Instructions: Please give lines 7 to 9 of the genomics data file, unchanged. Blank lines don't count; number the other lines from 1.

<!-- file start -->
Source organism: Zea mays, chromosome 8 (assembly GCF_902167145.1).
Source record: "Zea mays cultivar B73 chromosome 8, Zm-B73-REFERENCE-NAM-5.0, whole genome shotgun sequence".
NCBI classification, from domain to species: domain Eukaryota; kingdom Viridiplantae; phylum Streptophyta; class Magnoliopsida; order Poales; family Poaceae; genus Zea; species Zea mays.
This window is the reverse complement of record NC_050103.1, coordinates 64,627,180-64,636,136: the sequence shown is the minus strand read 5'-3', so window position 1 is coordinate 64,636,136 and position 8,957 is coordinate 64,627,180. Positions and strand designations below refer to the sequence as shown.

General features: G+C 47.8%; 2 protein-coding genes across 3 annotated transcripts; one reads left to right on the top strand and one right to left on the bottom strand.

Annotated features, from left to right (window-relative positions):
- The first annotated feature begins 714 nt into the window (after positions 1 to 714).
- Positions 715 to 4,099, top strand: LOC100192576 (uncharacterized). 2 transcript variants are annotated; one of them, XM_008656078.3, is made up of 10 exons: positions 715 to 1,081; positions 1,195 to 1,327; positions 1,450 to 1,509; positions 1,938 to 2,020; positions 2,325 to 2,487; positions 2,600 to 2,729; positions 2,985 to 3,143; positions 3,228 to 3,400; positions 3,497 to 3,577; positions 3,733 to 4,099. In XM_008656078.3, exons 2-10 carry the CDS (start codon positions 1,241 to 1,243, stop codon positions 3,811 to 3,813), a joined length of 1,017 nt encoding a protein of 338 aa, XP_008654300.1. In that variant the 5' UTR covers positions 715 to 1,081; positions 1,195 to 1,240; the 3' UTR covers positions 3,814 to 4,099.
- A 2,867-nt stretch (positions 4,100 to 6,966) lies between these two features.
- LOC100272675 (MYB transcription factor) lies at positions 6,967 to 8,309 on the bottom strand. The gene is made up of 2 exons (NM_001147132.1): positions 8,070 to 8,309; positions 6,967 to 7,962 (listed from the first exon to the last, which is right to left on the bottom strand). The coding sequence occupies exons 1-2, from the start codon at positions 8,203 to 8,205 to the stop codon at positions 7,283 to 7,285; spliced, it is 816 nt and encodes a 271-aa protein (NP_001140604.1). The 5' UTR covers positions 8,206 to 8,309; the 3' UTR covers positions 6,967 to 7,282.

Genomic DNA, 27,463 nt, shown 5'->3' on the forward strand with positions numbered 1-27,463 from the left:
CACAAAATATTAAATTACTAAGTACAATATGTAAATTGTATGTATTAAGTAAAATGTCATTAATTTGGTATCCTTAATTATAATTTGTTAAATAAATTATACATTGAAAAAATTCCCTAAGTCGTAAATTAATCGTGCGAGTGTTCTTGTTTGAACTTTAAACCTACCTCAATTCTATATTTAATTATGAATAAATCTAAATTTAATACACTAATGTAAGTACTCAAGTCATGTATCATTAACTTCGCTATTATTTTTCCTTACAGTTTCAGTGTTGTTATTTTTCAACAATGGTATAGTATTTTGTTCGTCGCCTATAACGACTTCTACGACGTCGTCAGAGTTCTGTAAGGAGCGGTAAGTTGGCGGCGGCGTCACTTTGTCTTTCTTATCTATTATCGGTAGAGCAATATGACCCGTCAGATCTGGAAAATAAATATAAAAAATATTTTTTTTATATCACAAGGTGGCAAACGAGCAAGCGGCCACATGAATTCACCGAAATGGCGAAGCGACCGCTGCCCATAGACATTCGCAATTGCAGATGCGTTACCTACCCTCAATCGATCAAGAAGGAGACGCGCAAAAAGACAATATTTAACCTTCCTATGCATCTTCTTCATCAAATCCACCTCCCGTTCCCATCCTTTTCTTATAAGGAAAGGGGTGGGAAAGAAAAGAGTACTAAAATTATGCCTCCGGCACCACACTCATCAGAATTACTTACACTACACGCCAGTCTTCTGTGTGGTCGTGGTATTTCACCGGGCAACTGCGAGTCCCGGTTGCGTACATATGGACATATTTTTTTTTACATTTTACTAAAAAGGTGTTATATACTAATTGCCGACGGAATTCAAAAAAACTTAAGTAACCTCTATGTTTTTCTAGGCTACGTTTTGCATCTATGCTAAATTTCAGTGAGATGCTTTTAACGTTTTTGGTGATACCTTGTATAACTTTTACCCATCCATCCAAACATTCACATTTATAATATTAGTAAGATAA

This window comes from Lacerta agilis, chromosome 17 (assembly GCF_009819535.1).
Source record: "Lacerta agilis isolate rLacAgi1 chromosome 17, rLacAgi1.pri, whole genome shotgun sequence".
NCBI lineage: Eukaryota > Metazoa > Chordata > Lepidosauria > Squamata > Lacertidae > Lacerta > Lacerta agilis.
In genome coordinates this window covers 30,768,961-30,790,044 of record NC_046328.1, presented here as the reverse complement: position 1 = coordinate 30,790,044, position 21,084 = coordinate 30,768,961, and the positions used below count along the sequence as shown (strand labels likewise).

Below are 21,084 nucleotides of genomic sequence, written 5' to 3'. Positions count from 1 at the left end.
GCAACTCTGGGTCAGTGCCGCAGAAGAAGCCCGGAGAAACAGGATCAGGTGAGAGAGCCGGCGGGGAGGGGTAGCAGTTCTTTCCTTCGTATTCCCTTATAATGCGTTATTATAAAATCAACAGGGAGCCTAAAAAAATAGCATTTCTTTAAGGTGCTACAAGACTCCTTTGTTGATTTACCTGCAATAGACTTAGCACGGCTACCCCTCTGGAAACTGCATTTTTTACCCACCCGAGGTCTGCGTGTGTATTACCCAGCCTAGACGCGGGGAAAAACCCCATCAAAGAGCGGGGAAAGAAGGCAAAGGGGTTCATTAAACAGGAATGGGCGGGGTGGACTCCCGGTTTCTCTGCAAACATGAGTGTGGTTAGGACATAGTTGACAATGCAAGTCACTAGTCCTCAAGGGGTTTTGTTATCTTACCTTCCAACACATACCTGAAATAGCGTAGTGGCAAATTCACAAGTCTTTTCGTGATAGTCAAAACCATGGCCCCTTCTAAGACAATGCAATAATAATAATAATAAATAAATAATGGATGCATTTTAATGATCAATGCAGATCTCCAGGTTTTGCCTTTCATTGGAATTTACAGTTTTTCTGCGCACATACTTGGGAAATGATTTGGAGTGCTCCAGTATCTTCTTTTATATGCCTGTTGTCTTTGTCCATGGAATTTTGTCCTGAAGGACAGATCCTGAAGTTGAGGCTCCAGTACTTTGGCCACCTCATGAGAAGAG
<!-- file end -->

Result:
- The first annotated feature begins 714 nt into the window (after positions 1 to 714).
- Positions 715 to 4,099, top strand: LOC100192576 (uncharacterized). 2 transcript variants are annotated; one of them, XM_008656078.3, is made up of 10 exons: positions 715 to 1,081; positions 1,195 to 1,327; positions 1,450 to 1,509; positions 1,938 to 2,020; positions 2,325 to 2,487; positions 2,600 to 2,729; positions 2,985 to 3,143; positions 3,228 to 3,400; positions 3,497 to 3,577; positions 3,733 to 4,099. In XM_008656078.3, exons 2-10 carry the CDS (start codon positions 1,241 to 1,243, stop codon positions 3,811 to 3,813), a joined length of 1,017 nt encoding a protein of 338 aa, XP_008654300.1. In that variant the 5' UTR covers positions 715 to 1,081; positions 1,195 to 1,240; the 3' UTR covers positions 3,814 to 4,099.
- A 2,867-nt stretch (positions 4,100 to 6,966) lies between these two features.